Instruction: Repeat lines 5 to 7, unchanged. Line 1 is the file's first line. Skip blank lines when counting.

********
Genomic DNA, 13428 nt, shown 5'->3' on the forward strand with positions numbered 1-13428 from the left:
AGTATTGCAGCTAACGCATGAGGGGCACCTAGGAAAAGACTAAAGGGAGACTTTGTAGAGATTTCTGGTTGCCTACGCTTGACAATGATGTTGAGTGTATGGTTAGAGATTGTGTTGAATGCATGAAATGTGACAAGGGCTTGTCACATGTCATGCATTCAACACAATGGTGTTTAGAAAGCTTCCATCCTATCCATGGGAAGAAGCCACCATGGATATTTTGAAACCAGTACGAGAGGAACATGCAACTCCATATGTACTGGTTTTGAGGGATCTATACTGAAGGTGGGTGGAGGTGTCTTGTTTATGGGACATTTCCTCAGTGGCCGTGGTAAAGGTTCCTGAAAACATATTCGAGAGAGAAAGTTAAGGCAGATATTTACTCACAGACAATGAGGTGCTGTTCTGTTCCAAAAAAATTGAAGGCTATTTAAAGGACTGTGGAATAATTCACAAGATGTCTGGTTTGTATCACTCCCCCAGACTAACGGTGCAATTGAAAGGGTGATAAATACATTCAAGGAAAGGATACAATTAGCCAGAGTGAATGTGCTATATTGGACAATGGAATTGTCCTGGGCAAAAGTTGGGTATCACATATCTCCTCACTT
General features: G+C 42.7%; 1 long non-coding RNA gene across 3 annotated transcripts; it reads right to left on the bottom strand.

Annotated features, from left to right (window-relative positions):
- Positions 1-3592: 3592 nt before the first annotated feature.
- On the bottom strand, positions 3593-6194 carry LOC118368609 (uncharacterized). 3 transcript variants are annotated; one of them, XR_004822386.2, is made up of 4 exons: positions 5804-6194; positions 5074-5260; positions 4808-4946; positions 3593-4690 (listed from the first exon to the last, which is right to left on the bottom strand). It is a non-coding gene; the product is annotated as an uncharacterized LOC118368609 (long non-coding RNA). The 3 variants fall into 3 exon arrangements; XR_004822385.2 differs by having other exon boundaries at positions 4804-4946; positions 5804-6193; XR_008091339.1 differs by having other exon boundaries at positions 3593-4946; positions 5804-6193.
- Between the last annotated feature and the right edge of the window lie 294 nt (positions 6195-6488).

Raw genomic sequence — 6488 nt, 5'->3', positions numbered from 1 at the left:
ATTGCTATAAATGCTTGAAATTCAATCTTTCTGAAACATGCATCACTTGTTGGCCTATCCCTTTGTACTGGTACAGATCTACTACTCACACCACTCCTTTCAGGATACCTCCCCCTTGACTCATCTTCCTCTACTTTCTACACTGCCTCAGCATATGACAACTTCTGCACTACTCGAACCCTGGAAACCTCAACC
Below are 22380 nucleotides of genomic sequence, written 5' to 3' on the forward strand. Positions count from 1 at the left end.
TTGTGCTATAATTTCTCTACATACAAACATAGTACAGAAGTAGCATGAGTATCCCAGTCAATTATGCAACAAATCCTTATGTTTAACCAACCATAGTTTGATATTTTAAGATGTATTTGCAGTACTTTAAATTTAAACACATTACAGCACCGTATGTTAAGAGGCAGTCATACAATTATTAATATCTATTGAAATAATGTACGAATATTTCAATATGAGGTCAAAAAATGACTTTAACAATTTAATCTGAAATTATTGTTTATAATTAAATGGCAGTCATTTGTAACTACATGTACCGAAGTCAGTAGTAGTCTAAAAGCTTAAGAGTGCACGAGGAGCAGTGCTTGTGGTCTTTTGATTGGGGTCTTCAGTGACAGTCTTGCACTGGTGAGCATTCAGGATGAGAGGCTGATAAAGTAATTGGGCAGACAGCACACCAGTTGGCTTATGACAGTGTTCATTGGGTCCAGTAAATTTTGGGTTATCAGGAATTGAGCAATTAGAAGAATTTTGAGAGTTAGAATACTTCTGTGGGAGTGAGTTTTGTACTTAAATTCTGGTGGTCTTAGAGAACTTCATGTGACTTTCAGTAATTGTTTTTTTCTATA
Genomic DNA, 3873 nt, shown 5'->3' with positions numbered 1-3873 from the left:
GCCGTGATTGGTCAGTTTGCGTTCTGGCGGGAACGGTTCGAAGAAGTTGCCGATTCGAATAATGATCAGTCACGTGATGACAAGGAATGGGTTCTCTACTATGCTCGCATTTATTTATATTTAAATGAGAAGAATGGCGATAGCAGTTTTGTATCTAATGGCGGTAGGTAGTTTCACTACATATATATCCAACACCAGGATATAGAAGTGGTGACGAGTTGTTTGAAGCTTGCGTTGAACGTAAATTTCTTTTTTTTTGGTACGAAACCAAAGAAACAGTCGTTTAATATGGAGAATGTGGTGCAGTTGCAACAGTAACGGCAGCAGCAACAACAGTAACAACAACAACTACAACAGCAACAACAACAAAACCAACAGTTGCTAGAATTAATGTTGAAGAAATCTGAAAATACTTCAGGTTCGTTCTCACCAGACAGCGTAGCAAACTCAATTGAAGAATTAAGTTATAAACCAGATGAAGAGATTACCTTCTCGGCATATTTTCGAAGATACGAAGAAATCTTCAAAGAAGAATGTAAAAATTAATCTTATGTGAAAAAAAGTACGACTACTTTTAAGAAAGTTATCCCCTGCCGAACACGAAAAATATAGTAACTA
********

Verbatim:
- Positions 1-3592: 3592 nt before the first annotated feature.
- On the bottom strand, positions 3593-6194 carry LOC118368609 (uncharacterized). 3 transcript variants are annotated; one of them, XR_004822386.2, is made up of 4 exons: positions 5804-6194; positions 5074-5260; positions 4808-4946; positions 3593-4690 (listed from the first exon to the last, which is right to left on the bottom strand). It is a non-coding gene; the product is annotated as an uncharacterized LOC118368609 (long non-coding RNA). The 3 variants fall into 3 exon arrangements; XR_004822385.2 differs by having other exon boundaries at positions 4804-4946; positions 5804-6193; XR_008091339.1 differs by having other exon boundaries at positions 3593-4946; positions 5804-6193.
- Between the last annotated feature and the right edge of the window lie 294 nt (positions 6195-6488).